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Sanoma issues profit warning, shuts Radio Helsinki

Sanoma, one of the Nordic region’s biggest media groups, has issued a profit warning due to poor ad sales. This follows the news that it will pull the plug on its loss-making Radio Helsinki.

Njassa juontaa Radio Helsingin studiossa
Rock veteran Njassa is one of Radio Helsinki's best-known DJs. Image: YLE

Ahead of second-quarter results next week, the Sanoma Group said on Tuesday that advertising sales had slumped further than expected.

Sanoma estimates that its turnover for this year will be four percent lower than last year. The group earlier predicted a decline of 2-4 percent.

The conglomerate, whose flagship is Finland’s largest daily, Helsingin Sanomat, forecasts profits of less than 180 million euros. That too is at the low end of its previous prognosis of 180-205 million euros.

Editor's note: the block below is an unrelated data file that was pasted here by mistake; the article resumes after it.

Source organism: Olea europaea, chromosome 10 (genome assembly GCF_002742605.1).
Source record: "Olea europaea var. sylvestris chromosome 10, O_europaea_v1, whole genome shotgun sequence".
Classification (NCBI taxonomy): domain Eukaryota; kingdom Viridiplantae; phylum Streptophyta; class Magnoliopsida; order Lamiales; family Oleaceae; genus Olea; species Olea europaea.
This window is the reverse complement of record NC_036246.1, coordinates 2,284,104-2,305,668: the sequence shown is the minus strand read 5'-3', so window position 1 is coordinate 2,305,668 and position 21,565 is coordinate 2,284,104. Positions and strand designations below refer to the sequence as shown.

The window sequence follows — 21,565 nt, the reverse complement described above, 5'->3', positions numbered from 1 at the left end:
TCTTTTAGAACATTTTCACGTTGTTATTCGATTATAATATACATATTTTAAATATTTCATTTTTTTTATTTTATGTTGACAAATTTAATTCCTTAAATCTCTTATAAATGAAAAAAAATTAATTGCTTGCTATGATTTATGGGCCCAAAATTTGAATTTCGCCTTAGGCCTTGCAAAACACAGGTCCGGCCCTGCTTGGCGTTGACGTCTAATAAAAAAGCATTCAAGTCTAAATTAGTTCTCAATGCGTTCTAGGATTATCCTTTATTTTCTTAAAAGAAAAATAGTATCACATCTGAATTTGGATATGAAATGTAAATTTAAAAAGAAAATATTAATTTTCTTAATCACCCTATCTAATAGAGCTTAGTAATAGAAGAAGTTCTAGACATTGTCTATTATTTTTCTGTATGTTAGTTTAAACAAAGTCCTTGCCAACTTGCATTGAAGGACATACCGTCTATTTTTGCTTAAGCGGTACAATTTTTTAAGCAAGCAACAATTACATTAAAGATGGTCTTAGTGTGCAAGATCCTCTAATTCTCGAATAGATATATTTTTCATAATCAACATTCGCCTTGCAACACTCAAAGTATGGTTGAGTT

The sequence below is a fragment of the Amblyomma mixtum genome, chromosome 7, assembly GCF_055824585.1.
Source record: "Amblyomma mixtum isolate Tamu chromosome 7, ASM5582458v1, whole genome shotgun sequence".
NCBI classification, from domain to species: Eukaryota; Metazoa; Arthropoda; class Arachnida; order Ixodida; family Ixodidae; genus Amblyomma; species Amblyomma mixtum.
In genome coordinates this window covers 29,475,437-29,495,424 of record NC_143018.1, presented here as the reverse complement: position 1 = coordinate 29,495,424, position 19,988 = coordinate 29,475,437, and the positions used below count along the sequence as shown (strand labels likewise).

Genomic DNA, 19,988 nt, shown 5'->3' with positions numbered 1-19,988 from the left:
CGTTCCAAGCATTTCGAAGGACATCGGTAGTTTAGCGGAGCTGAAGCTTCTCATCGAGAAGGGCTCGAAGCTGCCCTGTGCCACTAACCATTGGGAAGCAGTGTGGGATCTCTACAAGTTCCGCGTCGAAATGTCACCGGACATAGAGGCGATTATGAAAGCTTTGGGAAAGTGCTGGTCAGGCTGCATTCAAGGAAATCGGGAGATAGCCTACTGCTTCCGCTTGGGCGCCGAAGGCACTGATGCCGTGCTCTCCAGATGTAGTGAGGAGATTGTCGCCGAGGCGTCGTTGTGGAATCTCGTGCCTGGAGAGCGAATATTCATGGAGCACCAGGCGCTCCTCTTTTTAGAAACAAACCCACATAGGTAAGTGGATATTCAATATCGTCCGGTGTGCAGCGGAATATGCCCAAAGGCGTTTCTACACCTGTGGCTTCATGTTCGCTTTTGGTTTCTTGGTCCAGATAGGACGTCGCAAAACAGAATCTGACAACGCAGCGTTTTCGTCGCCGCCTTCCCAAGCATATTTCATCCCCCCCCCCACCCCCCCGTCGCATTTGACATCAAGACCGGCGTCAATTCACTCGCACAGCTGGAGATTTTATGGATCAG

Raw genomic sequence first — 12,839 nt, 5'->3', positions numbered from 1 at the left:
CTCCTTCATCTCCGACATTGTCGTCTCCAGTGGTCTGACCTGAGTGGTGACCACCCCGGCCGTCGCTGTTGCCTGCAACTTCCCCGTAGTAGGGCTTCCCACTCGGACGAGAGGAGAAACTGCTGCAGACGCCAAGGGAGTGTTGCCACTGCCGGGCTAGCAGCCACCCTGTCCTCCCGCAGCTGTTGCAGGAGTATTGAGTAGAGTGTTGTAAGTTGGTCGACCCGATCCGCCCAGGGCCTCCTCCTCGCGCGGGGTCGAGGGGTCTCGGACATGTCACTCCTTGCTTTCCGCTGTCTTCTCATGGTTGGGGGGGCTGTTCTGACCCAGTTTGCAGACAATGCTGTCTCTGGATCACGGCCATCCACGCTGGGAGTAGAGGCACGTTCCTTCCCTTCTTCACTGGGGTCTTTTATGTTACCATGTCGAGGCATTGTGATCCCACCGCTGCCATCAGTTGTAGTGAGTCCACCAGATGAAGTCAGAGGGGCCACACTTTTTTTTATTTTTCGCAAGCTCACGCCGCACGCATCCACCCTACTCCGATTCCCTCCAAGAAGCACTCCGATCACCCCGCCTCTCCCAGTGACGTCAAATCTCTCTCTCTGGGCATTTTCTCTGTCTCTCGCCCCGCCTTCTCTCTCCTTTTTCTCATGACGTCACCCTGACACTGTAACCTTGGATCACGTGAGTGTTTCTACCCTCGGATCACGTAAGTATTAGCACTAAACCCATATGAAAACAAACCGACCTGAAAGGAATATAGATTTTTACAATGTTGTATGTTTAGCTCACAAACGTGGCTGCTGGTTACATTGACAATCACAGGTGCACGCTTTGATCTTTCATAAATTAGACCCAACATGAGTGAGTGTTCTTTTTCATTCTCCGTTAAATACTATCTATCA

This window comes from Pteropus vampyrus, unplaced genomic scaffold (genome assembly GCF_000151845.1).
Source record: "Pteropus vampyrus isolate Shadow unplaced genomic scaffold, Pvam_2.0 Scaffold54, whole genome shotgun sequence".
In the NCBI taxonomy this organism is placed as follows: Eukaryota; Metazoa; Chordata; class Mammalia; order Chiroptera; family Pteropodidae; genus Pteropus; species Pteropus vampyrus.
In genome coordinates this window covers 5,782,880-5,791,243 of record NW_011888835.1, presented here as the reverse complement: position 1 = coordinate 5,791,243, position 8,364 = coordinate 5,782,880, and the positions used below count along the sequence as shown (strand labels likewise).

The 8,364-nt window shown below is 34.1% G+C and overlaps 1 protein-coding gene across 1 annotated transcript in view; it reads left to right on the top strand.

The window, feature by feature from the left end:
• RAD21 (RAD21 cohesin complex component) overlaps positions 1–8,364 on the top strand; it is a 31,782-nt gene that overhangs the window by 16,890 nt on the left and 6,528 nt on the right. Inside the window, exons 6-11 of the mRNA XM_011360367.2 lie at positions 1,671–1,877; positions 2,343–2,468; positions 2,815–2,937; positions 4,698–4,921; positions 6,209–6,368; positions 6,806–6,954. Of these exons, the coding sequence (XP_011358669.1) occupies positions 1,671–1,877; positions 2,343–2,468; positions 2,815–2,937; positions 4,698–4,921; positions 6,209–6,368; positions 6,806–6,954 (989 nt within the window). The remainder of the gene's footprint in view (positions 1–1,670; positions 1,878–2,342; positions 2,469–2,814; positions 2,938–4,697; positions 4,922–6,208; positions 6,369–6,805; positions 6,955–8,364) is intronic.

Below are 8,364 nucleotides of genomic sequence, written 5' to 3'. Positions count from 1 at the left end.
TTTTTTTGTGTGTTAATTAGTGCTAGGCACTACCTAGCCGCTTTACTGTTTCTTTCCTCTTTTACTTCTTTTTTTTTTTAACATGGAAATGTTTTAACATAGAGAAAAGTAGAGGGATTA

Sanoma is to issue results for the April-through-June period next Thursday.

Sanoma owns media outlets in 20 countries, including Belgium, Denmark, the Netherlands and many Eastern European states. At home its empire includes the commercial TV channel Nelonen, several radio channels, and dozens of magazines and newspapers.

Radio Helsinki closure spurs shock

On July 11, Sanoma announced that it will likely shut down Radio Helsinki, a previously independent local station that Helsingin Sanomat bought in 2005.

Redundancy talks involving the station’s entire staff are to be wrapped up quickly, by early August – during a period when many people are on vacation. A final decision on the station’s fate will be made after that.

The station, which claims a large online listenership around Finland and abroad, features free-form programmes ranging from indie rock, jazz, reggae and oldies to talk shows.

News that the station will probably be closed at the end of October has drawn statements of shock and support from Finnish and international musicians, including members of bands such as Radiohead, Sigur Rós, Wilco and the Red Hot Chili Peppers – as well as Estonian president and rock fan Toomas Hendrik Ilves.

The “Save Radio Helsinki” Facebook page has attracted nearly 24,000 ‘likes’ within 10 days.

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